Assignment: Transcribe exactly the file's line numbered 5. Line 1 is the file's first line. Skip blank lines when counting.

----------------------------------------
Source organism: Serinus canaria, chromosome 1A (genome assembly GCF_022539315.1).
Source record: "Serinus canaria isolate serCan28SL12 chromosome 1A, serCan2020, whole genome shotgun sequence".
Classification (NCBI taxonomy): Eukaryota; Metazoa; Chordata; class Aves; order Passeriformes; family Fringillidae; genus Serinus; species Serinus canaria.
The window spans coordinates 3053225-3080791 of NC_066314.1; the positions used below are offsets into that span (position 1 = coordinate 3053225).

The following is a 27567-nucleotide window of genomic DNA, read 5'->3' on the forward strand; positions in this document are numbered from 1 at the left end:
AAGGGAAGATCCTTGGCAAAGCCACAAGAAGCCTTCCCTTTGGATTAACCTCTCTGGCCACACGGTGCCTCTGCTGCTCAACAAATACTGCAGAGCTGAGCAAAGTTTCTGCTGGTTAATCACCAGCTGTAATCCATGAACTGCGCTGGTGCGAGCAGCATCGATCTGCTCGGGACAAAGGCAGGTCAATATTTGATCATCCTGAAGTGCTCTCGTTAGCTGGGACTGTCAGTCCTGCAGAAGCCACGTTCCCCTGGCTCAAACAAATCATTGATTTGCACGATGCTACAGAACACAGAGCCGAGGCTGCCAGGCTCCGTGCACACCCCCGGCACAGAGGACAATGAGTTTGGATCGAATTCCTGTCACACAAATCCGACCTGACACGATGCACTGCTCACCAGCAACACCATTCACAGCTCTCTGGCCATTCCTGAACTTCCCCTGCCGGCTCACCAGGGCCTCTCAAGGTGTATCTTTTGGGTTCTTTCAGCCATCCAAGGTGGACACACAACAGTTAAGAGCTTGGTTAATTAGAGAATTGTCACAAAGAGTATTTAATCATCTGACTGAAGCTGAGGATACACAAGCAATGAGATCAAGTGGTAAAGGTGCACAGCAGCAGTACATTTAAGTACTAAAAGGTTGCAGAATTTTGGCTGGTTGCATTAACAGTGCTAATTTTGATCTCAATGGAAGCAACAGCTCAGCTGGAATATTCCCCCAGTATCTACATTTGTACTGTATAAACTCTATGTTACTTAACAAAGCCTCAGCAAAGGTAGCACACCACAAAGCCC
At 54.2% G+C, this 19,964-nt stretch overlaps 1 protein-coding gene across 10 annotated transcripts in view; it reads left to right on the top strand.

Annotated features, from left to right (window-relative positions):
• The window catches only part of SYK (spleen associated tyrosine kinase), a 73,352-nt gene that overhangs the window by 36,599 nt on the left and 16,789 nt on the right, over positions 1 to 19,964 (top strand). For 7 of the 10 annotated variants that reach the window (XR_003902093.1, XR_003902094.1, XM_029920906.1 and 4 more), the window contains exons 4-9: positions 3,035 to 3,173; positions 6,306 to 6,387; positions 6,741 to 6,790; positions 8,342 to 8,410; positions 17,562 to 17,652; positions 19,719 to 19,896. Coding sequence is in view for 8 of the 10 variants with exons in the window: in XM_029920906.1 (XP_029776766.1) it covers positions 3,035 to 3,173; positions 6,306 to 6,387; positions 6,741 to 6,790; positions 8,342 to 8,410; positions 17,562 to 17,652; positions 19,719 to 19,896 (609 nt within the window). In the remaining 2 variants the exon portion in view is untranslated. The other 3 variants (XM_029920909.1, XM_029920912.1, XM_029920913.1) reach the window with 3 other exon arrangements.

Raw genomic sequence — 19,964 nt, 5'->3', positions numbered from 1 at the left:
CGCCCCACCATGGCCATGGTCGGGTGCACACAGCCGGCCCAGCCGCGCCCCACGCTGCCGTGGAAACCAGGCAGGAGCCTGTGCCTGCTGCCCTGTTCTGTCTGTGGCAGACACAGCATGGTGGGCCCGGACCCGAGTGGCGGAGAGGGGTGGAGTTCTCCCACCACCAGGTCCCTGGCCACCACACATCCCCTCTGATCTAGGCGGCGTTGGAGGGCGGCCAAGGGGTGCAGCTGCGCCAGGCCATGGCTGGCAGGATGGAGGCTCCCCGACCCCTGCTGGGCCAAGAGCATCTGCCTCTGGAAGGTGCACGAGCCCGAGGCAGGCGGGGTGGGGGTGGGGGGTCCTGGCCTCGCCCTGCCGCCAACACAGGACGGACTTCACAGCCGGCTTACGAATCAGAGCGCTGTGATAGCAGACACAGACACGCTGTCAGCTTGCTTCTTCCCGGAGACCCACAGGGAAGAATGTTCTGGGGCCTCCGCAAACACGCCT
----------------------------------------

The following is a 27567-nucleotide window of genomic DNA, read 5'->3' on the forward strand; positions in this document are numbered from 1 at the left end: